Parenthood is riddled with challenges no matter the child, however parents of children with autism, or one the related disorders, may need just a little extra heart.
Amanda Flemett, newly relocated to Price, has embraced the raising of her daughter Harmony, 11, with a warm sense of humor and the fierce protectionism of a mother bear. Her daughter was diagnosed with Asperger's syndrome when she was 8 years old and the family was stationed in Hawaii.
Unlike many parents who might be scared and daunted by such a diagnosis, Flemett reacted in what seems to be a consistently proactive manner.
"I was like yay we have a name for this," she said.
She said that as Harmony grew she and her husband, Nicolas, noticed some differences in their child from other kids her age.
"At age 8 she had no friends and was completely content to stay in her room by herself," said Flemett. "The really scary thing was that when she was really little she could see a Disney movie just once and then repeat the entire dialog of the movie word-by-word."
While many of Flemett's friends thought the memorization ability was great and commented in what a smart child Harmony was, Flemett said it worried her because it was so unusual.
Once the diagnosis was made the family dove into solutions for Harmony including medications, intensive therapy, teaching her to write in a journal and limiting how much television she gets to watch daily.
Autism is described as a severe developmental discord that begins at birth or within the first 2-and-half years of life, according to materials from the Autism Research Institute Web site. Children with the disorder may exhibit repetitive behaviors such as rocking back and forth, spinning and flapping and flicking their fingers.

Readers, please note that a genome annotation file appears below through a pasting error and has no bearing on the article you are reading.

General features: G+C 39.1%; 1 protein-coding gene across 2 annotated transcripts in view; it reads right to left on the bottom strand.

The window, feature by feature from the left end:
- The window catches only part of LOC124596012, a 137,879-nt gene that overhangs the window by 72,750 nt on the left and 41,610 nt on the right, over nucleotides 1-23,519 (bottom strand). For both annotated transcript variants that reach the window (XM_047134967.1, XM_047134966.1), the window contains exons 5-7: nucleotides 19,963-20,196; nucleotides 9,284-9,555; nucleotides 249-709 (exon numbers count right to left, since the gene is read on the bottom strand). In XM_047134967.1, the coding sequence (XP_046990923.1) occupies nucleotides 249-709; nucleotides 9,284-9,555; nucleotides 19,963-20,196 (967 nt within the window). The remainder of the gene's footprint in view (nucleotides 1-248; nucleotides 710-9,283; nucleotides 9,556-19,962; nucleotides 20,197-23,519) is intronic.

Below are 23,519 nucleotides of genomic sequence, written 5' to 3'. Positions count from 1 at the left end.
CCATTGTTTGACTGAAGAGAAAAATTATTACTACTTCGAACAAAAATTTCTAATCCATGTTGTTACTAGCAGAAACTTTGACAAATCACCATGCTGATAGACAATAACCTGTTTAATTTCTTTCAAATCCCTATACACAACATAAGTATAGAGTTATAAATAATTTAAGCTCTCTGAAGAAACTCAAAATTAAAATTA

They may also have trouble communicating and interacting with others, the institute's materials state.
However, while autism may be the most commonly known disorder, there are other disorders that fall under the category, including Asperger's which is associated with impaired social interaction and failure to develop age appropriate peer relationships.
Children with Asperger's do not usually have significant impairment of language and cognitive skills, according to ARI information.
Flemett said she and other parents with children diagnosed with one of the disorders need to be assertive and consistent in seeking out the maximum amount of support and help for their children.
She said to help a child challenged with one these disorders it takes a holistic approach that includes the schools, the medical profession and the parent.
She expressed frustration that Carbon County does not have one child pyschiatrist in residence and said that state provided services that arrive about three times a year in a traveling medical van just aren't adequate.
"We need brain professionals here, the care should not be left on the pediatricians," she said. "We need more local resources."
Flemett's proactive approach to parenting led her to form a support group here in Carbon County to give parents a place to share ideas, resources and fine empathetic ears, she said.
The second meeting of the Autism Support Group is scheduled for tonight at the Southeastern Utah Health Department on Main Street in Price at 6:30 p.m.
In addition to the support group meeting, Flemett said there will be a holiday social for parents and kids later in the week. Her notice on the social states "The purpose of this is so that maybe our children can enjoy a bit of the holiday season."
Many times, "neurotypical" people do not understand why the holidays are so stressful for children with autism.
But for children with autism, everything is so different. Then add that to any sensitivities the youth rmay have such as light, noise, touch etc., and the children face a world of confusion and/or too much excitement.
Carbon County parents interested in finding out more about the support group may contact Amanda Flemett at 472-1297.
Residents mayalso e-mail her at email@example.com.